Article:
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young people’s counselling

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You are here: Homeyoung people’s counselling
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Young people are faced with many difficult situations in their day-to-day lives, such as family separation, bullying, abuse, peer pressure or bereavement. These can be difficult for young people to manage on their own and can sometimes lead to unhealthy responses and behaviours as a way of coping.

talking about your problems can make things easier

Counselling can offer a safe space for young people to talk to somebody outside their family or school about what is troubling them. It helps them to explore their thoughts and feelings and find healthy ways to manage and thrive.

Our Young People’s Counsellors are specially trained to work with young people. Their experience includes ...

  • abuse
  • anger
  • anxiety
  • bereavement and loss
  • bullying
  • depression
  • eating disorders
  • family problems
  • relationships
  • self-harm
  • stress
  • trauma
 

To find out more about young people’s counselling contact us

 
Susan and Bob’s Story

When our daughter turned fifteen, she became argumentative, moody and withdrawn.  It just seemed to happen overnight.  We hadn’t a clue what was going.  She went from being this beautiful, happy child who was doing really well at school, to someone we didn’t recognise.  We kept telling each other it would pass but one day I walked into her room while she was getting dressed and, to my horror, saw a number of cuts on the top of her legs.  Some looked as if they had just happened, others were healed or healing.  I felt the blood drain from my body and thought I was going to collapse.  Her yelling at me to get out, brought me back to consciousness. 

I called Bob to come home immediately which he did and we both stood, almost paralysed not knowing what to do before going online.  Reading as much as we could, we took a little comfort in finding out that self-harm is a coping mechanism and not usually a suicide attempt.  However, we knew we had to get help as soon as possible.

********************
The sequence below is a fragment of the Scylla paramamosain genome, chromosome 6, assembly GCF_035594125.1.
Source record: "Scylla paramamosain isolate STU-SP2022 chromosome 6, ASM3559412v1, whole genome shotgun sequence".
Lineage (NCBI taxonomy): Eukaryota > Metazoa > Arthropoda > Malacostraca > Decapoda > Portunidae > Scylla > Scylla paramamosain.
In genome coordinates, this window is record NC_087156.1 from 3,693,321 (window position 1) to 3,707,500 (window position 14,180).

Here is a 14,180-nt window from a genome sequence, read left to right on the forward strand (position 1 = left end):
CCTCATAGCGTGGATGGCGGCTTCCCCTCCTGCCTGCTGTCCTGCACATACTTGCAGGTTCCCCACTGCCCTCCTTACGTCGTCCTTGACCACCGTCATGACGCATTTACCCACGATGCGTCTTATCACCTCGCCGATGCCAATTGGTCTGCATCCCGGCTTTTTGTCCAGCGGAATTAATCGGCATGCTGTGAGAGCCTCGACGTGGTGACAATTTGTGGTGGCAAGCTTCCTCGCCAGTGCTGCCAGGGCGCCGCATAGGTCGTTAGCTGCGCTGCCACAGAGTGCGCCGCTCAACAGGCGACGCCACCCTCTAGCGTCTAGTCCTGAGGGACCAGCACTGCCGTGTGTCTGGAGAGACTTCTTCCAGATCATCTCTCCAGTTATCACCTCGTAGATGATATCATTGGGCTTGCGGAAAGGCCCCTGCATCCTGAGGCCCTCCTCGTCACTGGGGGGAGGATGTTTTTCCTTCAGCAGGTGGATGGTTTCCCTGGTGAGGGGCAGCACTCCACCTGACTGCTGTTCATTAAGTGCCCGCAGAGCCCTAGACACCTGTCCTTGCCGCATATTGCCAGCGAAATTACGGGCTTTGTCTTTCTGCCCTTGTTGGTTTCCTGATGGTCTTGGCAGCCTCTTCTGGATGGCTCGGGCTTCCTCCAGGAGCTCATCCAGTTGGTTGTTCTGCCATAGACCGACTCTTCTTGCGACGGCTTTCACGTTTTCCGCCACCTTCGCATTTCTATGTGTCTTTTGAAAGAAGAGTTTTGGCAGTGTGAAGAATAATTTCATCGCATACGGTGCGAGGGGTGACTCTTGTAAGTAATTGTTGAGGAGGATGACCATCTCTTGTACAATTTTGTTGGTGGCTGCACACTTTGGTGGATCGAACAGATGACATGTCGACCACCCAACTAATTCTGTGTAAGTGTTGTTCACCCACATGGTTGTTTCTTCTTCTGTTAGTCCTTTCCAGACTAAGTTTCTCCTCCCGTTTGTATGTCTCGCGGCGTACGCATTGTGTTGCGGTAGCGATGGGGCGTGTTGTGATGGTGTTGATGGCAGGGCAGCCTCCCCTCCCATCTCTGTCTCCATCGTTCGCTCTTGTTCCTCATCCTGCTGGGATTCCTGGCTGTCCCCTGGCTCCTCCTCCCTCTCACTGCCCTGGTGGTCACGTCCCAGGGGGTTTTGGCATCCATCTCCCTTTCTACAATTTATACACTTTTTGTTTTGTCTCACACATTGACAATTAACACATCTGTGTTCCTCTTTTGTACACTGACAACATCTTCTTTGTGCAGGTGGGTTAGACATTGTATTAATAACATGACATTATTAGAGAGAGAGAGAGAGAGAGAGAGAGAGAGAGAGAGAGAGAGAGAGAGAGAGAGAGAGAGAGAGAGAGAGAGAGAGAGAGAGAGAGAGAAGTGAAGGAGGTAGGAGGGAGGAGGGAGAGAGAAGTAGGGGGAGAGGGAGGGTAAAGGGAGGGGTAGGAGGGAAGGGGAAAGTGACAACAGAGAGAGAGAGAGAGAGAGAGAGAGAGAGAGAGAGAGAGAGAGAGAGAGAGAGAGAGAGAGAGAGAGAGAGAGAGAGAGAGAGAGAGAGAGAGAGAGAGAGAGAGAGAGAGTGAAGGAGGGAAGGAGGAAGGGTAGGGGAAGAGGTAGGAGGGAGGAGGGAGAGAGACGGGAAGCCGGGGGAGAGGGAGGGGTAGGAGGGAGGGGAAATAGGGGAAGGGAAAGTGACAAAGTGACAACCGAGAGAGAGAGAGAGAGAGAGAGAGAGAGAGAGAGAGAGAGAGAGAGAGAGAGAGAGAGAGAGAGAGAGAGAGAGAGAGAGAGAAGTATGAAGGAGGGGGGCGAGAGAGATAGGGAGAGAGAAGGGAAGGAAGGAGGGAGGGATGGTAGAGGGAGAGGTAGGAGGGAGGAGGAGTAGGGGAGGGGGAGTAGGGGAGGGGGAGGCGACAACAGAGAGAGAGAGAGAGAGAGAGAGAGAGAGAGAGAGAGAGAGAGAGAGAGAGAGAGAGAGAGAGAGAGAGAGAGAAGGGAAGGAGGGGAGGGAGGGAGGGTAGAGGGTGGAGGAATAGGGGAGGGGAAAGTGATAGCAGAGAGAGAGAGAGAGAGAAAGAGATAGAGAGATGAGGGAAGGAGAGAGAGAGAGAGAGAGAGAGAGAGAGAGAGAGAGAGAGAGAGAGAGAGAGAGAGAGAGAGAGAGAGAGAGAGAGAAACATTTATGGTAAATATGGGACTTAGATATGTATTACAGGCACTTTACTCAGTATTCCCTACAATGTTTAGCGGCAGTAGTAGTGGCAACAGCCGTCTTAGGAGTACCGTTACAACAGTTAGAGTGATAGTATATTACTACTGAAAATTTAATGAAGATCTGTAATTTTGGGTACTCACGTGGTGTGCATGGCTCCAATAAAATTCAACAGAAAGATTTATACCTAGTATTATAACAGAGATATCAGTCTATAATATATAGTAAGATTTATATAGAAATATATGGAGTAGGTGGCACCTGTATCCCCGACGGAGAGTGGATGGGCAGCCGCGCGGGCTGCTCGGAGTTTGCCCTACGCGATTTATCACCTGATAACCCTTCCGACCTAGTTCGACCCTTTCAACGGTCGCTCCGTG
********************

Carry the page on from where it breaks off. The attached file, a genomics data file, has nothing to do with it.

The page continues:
Sarah was still in her room so we agreed that I would go up and talk to her, in case she might feel overwhelmed by seeing us both.  I knocked and waited and luckily she asked me in.  She was dressed and sitting on her bed.  She looked like a little girl.  I sat beside her and put my arms arounds her and she sobbed into my shoulder.  She couldn’t talk to me about it which was very painful, but she agreed to talk to my sister. They were always close and, in the days that followed, Sarah’s aunt was there to listen.  After about a couple of weeks and to my relief, Sarah said she would see a professional. 

We watched her improve over the following months as she began to get involved in things again.  It was probably the most terrifying period in our lives and, at times, the feeling of powerlessness seemed unbearable.  Sarah’s Counsellor taught us how to work together as a family, support Sarah and each other.  Something like this is every parent’s nightmare, but we learned to be patient and not to push her.  She is so much happier now and is getting better every day.  We’ve got our daughter back and there just aren’t the words to describe the relief and gratitude we feel.